A funny thing happened on the way to the great reflation trade that, just a few weeks ago, was the dominant market theme. The reflation trade was supposed to get out in front of strong inflationary pressures as well as the sooner-than-expected withdrawal of some of the Fed’s extraordinary monetary policy support. The yield curve was supposed to steepen, with long-term rates like the 10-year Treasury note going through two percent for the first time since early 2019. Instead, what we have gotten over the second half of June and all of July has been a head-scratching, curve-flattening rally in the long end of the yield curve. What the heck happened?
Many market pundits have blamed a worsening global and domestic COVID outlook as the new Delta variant wreaks havoc, worsening the outlook on inflation and economic growth. From a macro perspective, this makes some sense, however, it is a little hard to believe that sentiment could have changed so quickly and decisively. After all, risk markets such as stocks and high-yield bonds barely flinched on bad COVID news and instead continued to rally almost unabated. We realize, many times, the Treasury market gets the bad news ahead of stocks, but we do not think this is one of those instances. Many times, head-scratching bond market rallies (or sell-offs) have a lot more to do with trading flows as opposed to market outlooks. Think of it like the micro look as opposed to macro. Often, the trade flows from different sectors of the market affect one another like a string of dominos. We think that is what has happened in the Treasury market.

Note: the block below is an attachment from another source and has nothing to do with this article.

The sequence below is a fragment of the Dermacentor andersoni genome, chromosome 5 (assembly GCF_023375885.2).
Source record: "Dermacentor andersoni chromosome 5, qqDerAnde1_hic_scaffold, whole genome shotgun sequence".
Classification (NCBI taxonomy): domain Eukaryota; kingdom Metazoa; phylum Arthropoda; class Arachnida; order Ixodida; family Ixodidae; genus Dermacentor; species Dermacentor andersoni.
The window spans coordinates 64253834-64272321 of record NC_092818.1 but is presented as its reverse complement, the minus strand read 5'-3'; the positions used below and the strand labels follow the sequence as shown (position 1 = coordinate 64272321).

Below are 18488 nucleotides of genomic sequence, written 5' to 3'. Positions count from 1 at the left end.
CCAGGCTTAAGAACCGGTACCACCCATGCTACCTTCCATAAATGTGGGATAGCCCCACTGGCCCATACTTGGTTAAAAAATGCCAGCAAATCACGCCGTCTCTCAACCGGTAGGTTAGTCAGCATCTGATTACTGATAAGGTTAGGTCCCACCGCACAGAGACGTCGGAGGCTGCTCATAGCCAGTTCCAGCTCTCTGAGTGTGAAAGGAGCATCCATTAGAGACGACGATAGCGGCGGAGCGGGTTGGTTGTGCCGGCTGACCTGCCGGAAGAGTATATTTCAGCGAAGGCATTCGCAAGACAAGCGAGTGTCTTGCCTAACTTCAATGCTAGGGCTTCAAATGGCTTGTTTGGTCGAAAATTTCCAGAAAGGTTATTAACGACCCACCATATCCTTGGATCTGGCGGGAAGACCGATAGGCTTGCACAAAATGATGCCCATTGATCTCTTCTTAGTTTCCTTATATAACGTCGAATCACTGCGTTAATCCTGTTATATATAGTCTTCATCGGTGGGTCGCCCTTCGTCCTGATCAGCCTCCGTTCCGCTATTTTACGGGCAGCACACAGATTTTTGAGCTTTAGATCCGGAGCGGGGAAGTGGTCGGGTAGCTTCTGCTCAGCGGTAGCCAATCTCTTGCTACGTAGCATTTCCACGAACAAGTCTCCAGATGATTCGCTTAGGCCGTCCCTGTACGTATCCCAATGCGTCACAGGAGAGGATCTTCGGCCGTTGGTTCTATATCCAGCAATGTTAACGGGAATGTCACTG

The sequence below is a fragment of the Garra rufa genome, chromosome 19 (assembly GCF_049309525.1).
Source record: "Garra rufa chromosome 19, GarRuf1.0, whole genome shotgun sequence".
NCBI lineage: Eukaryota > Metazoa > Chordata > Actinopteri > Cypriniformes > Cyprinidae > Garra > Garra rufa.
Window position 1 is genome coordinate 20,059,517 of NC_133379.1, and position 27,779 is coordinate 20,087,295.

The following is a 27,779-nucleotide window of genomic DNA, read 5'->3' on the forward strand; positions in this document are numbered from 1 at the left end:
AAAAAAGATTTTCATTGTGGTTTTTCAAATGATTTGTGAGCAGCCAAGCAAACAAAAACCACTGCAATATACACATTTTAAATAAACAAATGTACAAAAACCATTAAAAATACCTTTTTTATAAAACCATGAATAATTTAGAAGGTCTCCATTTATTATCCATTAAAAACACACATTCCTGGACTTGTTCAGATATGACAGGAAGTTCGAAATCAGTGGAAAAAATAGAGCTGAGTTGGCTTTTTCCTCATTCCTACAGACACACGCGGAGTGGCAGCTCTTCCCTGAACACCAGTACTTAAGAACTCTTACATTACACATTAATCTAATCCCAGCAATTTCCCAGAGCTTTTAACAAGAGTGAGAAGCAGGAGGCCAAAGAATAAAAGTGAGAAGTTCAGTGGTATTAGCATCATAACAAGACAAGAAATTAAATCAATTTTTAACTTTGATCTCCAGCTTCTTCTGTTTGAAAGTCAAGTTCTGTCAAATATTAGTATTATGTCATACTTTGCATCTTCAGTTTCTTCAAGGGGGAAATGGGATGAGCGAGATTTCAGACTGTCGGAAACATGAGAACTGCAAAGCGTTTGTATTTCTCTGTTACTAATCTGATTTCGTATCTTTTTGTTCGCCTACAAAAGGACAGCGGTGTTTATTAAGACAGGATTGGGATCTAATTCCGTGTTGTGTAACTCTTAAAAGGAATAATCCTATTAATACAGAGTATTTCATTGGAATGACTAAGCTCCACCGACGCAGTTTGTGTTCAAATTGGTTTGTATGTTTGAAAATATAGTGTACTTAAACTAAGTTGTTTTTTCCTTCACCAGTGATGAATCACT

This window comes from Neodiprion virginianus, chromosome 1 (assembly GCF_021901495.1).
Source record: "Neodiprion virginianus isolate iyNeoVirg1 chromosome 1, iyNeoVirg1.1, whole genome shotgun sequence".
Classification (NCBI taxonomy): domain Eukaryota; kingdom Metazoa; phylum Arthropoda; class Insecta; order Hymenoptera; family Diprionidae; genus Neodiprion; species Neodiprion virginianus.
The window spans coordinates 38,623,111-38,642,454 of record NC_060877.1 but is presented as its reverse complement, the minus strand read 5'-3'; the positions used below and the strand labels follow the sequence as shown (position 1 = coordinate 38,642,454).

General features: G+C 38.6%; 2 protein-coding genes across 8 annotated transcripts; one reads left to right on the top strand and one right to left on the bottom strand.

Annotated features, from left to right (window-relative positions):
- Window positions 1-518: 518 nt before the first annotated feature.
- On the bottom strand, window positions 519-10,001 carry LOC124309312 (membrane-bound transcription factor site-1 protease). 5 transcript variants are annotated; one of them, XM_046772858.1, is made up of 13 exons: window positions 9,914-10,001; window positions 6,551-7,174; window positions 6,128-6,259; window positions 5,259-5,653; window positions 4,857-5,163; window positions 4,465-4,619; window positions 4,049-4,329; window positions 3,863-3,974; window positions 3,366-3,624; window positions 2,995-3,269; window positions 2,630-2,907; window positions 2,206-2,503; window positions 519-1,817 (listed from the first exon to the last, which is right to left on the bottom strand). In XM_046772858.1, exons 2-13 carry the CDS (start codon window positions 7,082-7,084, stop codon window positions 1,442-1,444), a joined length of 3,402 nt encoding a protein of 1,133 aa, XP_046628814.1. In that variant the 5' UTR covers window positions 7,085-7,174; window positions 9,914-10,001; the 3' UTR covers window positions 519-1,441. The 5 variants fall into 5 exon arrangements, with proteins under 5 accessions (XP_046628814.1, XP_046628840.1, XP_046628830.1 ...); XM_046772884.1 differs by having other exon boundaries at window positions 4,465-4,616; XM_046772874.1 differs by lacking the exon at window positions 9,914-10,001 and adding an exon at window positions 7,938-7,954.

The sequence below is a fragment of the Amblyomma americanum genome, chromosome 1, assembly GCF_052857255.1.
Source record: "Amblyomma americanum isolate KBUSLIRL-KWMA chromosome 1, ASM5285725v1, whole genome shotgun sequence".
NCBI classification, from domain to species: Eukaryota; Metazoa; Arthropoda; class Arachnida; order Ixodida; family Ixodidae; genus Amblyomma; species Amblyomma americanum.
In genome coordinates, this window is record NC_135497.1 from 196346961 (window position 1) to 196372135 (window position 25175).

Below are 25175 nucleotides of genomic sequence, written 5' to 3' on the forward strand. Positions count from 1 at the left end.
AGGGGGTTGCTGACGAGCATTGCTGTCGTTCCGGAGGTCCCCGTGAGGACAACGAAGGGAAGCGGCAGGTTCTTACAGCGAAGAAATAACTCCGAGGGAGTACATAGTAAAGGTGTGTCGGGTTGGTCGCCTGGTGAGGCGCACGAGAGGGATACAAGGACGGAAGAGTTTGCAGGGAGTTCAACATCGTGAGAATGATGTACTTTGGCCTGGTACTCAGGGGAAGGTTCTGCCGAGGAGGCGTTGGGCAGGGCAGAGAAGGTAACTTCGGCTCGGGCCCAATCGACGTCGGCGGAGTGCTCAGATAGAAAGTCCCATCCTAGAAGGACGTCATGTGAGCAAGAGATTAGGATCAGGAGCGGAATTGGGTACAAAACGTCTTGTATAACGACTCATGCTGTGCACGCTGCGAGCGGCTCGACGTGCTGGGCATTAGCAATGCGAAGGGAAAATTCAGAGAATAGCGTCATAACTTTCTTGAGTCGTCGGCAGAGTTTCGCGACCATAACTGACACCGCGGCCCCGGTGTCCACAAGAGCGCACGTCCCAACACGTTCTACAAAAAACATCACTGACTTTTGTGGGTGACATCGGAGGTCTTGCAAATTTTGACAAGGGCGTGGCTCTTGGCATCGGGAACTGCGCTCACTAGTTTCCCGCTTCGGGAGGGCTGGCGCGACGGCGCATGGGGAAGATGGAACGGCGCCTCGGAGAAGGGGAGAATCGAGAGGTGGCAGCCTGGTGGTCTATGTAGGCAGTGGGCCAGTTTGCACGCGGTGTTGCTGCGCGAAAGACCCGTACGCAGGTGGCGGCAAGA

It is hard to say what exactly stopped the 10-year Treasury’s yield from ascending toward two percent at the end of May. We can see that the U.S. Dollar, as measured by the ICE U.S. Dollar Index (DXY), appreciated nearly 3% from the end of May to the end of June. There has definitely been capital flight to the U.S. Dollar as our vaccine program has significantly outpaced all of our trading partners. Some of this capital goes to the safety of U.S. Treasuries. Additionally, data has been showing that foreign central banks have continued to step up their purchases of U.S. securities. Finally, for global money managers, Treasury yields, adjusted for currency hedging, have become attractive to Japanese, German, and British government debt. There is a good sense these large entities stepped up their buying of Treasuries as well. This was probably enough to throw a monkey-wrench into the rate sell-off that most of the market predicted.
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